"37 percent this year said they don't plan on retiring. They think they're going to have to work until they either die or they're too sick to retire," notes Laurie Nordquist of Wells Fargo Retirement & Trusts.
It's also led many to take a more realistic look at their current financial picture.
"We've seen more Americans setting a financial resolution now than at any point over the last five years, but there's definitely a difference by generation and by age group," says Ken Hevert of Fidelity Investments.
Hevert says their data indicates that younger generations may have learned from watching what their elders went through when the stock market plunged and home values took a dive.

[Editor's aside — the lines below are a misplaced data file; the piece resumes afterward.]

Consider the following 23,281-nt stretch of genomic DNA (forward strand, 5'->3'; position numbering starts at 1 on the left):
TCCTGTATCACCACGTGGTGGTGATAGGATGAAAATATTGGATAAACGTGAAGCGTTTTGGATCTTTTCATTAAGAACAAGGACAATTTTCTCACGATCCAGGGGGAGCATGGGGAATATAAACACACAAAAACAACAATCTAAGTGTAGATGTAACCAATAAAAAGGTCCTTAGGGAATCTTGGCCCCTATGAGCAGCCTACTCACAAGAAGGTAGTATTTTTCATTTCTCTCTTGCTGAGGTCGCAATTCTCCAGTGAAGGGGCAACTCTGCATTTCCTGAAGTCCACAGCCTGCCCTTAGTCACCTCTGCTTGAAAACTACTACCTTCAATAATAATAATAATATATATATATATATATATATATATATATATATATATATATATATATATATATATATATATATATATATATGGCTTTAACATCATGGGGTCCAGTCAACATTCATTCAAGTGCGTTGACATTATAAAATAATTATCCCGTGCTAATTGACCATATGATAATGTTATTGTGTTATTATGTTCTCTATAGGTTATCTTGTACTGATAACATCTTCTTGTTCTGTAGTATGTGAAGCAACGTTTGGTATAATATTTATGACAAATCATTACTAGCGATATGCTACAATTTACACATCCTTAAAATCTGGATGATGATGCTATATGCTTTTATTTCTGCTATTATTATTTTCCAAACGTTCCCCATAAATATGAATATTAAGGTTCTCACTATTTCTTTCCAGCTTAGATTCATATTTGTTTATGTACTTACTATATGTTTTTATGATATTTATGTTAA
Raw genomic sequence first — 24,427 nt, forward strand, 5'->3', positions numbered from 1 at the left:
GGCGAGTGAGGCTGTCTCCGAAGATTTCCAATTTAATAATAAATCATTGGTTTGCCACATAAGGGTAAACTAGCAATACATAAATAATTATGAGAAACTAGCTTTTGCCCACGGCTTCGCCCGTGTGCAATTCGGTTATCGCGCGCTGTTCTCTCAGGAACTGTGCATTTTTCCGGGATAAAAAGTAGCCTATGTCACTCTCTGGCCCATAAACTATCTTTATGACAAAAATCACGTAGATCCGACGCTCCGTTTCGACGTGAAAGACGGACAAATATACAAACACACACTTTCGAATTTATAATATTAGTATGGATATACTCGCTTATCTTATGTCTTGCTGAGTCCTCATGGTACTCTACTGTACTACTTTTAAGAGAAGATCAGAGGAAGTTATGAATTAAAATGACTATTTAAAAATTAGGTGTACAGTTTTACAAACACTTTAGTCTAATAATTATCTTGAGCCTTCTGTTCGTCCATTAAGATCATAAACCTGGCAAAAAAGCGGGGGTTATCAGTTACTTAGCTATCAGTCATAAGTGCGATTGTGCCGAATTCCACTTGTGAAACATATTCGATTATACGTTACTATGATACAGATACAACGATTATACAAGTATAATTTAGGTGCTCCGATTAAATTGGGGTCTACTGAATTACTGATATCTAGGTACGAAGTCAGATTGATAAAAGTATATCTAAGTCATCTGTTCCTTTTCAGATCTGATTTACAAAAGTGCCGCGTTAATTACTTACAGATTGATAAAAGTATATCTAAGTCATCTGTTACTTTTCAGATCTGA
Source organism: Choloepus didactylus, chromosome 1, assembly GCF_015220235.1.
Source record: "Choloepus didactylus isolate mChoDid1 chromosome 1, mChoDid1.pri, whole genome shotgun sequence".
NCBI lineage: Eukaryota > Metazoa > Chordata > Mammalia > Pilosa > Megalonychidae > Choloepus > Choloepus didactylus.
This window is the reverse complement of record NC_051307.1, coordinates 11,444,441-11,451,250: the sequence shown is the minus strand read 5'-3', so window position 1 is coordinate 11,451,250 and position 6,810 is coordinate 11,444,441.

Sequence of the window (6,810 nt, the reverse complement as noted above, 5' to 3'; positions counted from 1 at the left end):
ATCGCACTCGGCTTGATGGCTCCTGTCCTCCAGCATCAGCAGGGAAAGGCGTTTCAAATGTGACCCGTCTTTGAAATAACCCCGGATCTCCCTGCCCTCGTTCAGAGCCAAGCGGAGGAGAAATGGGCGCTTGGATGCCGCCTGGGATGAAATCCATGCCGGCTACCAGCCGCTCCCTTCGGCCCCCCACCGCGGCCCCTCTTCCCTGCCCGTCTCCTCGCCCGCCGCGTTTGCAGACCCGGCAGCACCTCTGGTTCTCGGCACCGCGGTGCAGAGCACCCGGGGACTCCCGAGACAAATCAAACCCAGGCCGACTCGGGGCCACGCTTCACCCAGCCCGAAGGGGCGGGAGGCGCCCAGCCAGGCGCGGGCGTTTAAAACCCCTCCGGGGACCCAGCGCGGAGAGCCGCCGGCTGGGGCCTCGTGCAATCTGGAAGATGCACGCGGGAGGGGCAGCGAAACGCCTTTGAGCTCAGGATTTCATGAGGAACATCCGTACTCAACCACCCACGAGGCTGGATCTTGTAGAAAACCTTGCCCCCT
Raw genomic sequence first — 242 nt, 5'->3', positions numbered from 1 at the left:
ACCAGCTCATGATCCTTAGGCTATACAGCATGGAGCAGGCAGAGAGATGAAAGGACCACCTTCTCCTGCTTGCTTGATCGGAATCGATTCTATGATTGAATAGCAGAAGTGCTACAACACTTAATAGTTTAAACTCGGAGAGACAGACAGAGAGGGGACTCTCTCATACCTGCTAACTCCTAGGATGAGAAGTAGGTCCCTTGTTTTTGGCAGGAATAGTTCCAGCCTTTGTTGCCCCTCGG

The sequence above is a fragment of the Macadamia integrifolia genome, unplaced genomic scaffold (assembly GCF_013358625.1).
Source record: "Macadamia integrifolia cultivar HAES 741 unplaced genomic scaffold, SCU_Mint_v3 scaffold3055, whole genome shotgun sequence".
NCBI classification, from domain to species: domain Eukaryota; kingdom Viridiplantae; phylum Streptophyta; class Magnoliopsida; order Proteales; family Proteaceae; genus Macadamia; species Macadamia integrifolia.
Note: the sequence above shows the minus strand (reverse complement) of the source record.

"Younger individuals are definitely stepping up and starting to take a good look at how important it is to have control over their personal finances," he says.
They're doing so with unprecedented access to real time information and financial education, using technology that puts financial literacy at their fingertips.
Financial companies are beginning to take note and are moving into social media to try to establish dialogue with younger savers.
They're also adding apps and even designing new offices to attract the mobile generation who seem more determined than ever to make financial resolutions, and keep them.
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